The original lead singer, songwriter and guitarist for Pink Floyd, Syd Barrett burst onto the London rock scene in the mid 1960s as a mysterious, charismatic and eccentric figure.
Widely celebrated as a visionary and influential songwriter who laid the groundwork for the psychedelic rock sound, as a guitarist, Barrett remains somewhat underappreciated. While he was never a virtuoso in the mold of Jeff Beck or Eric Clapton, he was a versatile and innovative player who accomplished pioneering work using dissonance, distortion and feedback.
The electric guitar Barrett was most closely associated with was known as the “Mirror Disc Telecaster,” which is a misnomer, because for starters, it wasn’t a Telecaster. It was in fact a 1962 Esquire, and while the metal discs attached to it were reflective, they weren’t mirrors.
Barrett acquired the Esquire, which was originally white, in late 1965. Sometime in 1966 he had it shrink-wrapped in silver plastic film. The discs he attached to it were thin, polished silver metal plates that were in vogue in hippy London at the time; adorning everything from doors and walls, to jeans, dresses and floppy hats.
The Esquire’s cosmetic modifications made the it an important element of Pink Floyd’s otherworldly stage show, the discs reflecting the bubbling, psychedelic lights and projections back at the audience.
Apart from the visual enhancements, the only other mod to Barrett’s Esquire was a raised pickup, which fattened up the guitar’s tone. An early pioneer of creativity over technique, Barrett’s guitar work on Pink Floyd’s early singles and debut album, The Piper at the Gates of Dawn, was fairly basic, something the simplicity of the Esquire lent itself to nicely.
While some regard it as a poor man’s Tele, the Esquire actually has its own unique wiring. The lack of a neck pickup reduces magnetic pull on the strings. This gives the Esquire better harmonic overtones and helps create a more percussive attack, elements that can be heard in Barrett’s guitar work with Pink Floyd, which swings between between jangly and melodic to edgy, aggressive and near proto-punk.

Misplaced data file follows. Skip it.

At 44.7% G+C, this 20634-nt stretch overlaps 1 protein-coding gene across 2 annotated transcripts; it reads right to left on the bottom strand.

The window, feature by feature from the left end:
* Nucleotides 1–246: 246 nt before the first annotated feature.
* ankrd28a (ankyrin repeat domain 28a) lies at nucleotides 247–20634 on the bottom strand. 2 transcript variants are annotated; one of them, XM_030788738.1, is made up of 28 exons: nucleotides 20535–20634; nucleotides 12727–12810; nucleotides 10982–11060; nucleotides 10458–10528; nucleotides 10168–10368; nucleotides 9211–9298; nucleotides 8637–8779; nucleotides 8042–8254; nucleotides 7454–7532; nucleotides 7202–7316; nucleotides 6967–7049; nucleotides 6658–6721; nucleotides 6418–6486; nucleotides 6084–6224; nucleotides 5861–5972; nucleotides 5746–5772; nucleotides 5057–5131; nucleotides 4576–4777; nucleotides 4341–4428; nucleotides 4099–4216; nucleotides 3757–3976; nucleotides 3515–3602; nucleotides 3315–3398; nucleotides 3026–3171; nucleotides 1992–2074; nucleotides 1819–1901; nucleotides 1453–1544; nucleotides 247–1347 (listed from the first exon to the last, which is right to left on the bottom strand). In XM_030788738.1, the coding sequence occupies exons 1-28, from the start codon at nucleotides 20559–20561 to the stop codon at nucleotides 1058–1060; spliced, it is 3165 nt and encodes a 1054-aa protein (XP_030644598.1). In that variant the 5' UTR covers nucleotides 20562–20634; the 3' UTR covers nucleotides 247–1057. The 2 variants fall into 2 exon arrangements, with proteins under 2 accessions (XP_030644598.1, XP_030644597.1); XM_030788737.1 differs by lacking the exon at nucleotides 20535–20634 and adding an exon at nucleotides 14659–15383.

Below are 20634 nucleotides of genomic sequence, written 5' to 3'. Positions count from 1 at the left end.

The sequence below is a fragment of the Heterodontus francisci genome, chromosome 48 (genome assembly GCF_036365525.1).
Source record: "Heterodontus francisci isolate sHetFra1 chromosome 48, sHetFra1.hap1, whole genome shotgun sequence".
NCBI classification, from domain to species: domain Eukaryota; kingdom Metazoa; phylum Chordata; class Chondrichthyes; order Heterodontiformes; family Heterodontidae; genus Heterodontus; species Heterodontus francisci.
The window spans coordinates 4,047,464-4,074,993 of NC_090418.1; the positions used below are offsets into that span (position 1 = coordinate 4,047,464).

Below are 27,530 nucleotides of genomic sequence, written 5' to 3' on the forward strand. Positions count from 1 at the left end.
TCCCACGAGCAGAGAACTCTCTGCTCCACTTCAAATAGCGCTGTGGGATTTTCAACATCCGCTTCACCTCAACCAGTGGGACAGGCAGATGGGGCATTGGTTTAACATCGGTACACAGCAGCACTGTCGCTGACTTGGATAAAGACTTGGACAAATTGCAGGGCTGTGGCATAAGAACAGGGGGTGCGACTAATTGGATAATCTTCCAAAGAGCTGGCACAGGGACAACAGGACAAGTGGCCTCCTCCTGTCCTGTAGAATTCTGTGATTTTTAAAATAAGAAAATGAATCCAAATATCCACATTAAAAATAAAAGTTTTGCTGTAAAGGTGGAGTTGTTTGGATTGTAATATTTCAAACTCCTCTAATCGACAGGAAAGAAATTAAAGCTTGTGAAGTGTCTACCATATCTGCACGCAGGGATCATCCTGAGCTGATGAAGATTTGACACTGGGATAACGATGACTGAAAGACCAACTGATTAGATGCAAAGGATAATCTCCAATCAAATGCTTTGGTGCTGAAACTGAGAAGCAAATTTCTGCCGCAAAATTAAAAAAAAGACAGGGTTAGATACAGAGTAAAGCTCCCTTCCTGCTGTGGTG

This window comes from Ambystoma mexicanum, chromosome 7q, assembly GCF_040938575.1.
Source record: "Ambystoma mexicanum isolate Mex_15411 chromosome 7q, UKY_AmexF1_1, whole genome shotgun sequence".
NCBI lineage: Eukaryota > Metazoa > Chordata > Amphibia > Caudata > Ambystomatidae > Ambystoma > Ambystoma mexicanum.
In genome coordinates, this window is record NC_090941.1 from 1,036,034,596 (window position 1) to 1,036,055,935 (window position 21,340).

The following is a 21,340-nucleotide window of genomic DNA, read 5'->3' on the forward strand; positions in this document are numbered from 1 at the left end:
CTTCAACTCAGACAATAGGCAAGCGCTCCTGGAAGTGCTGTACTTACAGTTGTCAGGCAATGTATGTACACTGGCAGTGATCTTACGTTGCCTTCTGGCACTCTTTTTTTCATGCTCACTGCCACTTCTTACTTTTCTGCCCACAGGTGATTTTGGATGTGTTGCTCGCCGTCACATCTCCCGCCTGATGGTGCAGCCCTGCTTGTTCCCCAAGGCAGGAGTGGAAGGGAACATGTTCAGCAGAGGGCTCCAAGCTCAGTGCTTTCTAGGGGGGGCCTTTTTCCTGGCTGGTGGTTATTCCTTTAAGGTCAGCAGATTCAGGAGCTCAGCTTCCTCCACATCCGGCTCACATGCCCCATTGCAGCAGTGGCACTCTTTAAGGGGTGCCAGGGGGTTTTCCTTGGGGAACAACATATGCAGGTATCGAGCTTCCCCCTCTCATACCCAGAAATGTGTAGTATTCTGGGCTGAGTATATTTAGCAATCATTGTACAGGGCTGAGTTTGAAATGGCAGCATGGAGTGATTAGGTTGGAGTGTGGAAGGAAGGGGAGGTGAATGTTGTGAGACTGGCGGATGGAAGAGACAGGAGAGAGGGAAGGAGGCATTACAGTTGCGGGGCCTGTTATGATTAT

Towards the end of 1967, Barrett acquired a white Telecaster (probably from the early ‘60s). Although he kept hold of his Esquire through the end of the sessions for the Floyd’s second album, A Saucerful of Secrets, he stopped using it live and typically played the white Tele at gigs.
Although, by that time, spurred on by rampant LSD use and the pressures of coping with pop stardom, Barrett’s psychological troubles had accelerated and his appearances with the band were becoming increasingly infrequent.
Somewhere in the middle of 1968, Barrett traded his beloved ’62 Esquire for a black Telecaster Custom. This would prove the last electric guitar he would ever own. He used it during his remaining time with Pink Floyd, on his two solo albums–1969’s The Madcap Laughs and 1970’s Barrett–and up until he withdrew from music and moved back to his mother’s house in Cambridge in the late 1970s.
So what became of the silver, reflective Esquire? Like Barrett himself, the guitar basically went missing. After it was traded in for the black Telecaster, it was basically lost to history, becoming yet another element of the mystery of how such a charismatic and visionary talent as Syd Barrett could’ve gone off the rails just at a time when he was poised to conquer the world.